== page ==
Petersburg’s Fresh Waters

Standing by the river Neva, wanting to compose poetry in St Petersburg, I couldn’t hear beyond the lines of great poets – Akhmatova, Blok, Tsvetaeva, Mandelstam. History dominates voice, especially in Russia. The Revolution, Stalin’s terrors, the siege, all produced that great heroic resistance. We’re not in the same history. We’re in a vertiginous whirl, a global mess – oy! We stare, fixated, single-minded, stuck in one voice, while the river rushes in its own voices.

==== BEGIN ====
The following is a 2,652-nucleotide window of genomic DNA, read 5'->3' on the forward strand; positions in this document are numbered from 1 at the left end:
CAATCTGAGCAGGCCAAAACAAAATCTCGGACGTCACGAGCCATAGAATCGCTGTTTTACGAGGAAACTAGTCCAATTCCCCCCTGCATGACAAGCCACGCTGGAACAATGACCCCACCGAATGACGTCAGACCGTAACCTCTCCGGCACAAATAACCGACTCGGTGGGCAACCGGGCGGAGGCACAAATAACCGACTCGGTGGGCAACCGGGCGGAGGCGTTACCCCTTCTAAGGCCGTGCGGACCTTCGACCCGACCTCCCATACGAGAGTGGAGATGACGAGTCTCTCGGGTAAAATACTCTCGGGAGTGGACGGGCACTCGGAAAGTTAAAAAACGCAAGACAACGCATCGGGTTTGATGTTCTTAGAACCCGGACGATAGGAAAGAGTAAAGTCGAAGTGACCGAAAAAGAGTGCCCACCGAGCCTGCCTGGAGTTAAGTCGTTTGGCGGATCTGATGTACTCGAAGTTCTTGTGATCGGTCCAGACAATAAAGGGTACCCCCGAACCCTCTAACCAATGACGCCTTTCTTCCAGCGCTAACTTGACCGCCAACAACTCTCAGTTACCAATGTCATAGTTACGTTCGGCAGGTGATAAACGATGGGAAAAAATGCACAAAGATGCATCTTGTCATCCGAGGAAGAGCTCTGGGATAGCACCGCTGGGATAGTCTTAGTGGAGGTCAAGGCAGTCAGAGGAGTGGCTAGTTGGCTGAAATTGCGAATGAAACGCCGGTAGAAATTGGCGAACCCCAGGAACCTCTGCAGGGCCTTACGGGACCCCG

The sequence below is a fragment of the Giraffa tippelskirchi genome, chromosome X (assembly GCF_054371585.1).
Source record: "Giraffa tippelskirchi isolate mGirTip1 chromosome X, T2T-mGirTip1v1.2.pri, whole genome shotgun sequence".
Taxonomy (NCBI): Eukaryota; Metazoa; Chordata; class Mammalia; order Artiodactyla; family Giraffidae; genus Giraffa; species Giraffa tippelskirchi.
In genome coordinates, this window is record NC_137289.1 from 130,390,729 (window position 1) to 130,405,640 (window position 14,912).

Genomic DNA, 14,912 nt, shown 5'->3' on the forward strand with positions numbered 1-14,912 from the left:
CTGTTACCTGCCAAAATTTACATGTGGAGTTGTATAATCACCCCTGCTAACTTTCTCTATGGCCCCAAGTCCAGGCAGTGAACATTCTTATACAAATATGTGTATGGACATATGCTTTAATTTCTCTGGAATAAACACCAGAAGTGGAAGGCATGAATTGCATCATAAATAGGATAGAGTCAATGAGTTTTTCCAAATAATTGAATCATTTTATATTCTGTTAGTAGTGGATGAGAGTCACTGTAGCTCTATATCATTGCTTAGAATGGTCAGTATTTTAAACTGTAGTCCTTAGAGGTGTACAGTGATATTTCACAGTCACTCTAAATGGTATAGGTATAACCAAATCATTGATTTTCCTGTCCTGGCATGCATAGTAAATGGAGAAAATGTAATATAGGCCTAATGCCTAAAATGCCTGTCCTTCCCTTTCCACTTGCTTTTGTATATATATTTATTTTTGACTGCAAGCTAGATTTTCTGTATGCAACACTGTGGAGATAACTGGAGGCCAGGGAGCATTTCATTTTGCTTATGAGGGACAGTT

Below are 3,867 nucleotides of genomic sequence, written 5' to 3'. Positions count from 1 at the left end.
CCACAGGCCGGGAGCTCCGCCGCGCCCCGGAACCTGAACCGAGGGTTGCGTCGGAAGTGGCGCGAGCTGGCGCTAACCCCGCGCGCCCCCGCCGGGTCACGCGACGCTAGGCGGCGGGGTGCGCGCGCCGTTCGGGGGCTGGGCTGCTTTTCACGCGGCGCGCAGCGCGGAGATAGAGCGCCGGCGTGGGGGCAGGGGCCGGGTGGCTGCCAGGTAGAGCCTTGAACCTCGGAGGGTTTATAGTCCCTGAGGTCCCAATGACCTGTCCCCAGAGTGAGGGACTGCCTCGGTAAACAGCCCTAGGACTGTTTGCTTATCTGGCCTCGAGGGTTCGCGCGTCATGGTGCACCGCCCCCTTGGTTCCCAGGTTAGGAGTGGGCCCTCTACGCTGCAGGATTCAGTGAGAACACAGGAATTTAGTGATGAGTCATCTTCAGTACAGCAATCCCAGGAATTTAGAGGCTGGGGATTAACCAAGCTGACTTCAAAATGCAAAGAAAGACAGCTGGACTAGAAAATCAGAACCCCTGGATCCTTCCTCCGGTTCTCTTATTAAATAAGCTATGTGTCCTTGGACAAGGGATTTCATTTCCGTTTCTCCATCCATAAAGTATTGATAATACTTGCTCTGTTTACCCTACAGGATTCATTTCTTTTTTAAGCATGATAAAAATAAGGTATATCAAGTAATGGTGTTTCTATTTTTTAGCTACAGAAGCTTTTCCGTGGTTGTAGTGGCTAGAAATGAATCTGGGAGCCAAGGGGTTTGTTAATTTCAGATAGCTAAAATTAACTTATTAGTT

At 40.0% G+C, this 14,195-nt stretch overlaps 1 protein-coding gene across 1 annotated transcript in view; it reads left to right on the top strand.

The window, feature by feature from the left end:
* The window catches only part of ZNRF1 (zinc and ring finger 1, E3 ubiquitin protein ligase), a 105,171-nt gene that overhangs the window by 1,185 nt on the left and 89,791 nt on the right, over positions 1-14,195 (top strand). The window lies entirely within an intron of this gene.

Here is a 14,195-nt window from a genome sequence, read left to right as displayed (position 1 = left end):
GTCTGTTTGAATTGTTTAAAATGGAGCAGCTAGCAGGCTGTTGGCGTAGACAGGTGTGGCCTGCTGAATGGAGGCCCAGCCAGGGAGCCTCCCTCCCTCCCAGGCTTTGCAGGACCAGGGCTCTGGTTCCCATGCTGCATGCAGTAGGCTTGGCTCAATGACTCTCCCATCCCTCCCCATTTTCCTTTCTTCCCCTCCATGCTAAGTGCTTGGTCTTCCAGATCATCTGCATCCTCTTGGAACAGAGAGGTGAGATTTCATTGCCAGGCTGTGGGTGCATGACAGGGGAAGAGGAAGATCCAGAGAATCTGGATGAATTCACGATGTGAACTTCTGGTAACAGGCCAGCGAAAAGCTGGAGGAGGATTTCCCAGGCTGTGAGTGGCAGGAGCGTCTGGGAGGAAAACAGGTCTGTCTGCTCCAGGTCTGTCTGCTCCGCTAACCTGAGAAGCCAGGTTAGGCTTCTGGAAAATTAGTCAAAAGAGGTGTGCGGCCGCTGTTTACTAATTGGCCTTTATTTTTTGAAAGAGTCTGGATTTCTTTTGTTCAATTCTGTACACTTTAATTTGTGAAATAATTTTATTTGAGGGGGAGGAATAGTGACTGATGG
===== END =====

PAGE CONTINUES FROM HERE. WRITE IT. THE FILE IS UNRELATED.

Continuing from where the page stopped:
I like a multiplicity of voices, both full of critique and full of observation of humble objects that affirm our reality. So in Russia, who will write about young designers, scattering autumn leaves in its planked floor to show their rough hemp and peasant dresses? A hipster cafe by the canal, millet with pumpkin and pumpkin seeds? Restaurants that serve persimmon and yuzu over tuna. Inside the elaborate old palaces, there are concerts full of the whimsy of avant-garde 20th century music; inside the Marinksky a cleverly staged play on globalism as conceived a century ago – Puccini does the Western (Broadway, cinema) in opera, staged in St. Petersburg by a Frenchman. There still exist women guards who, if they move two muscles, it’s one muscle too many. Range of military and police in a range of colors and uniforms. But this isn’t your father’s St. Petersburg. The trudging step has picked up, the despair on faces simply has shifted. Of course I’m not addressing Putin; the polemic on both sides is hot and live; tirades against the evil imperial west is the other side of the same coin. Demonizing is not my bag. Empiricism, yes. Poetry, yes. Standing by the Neva hearing fresh rhythms and words – one hopes.

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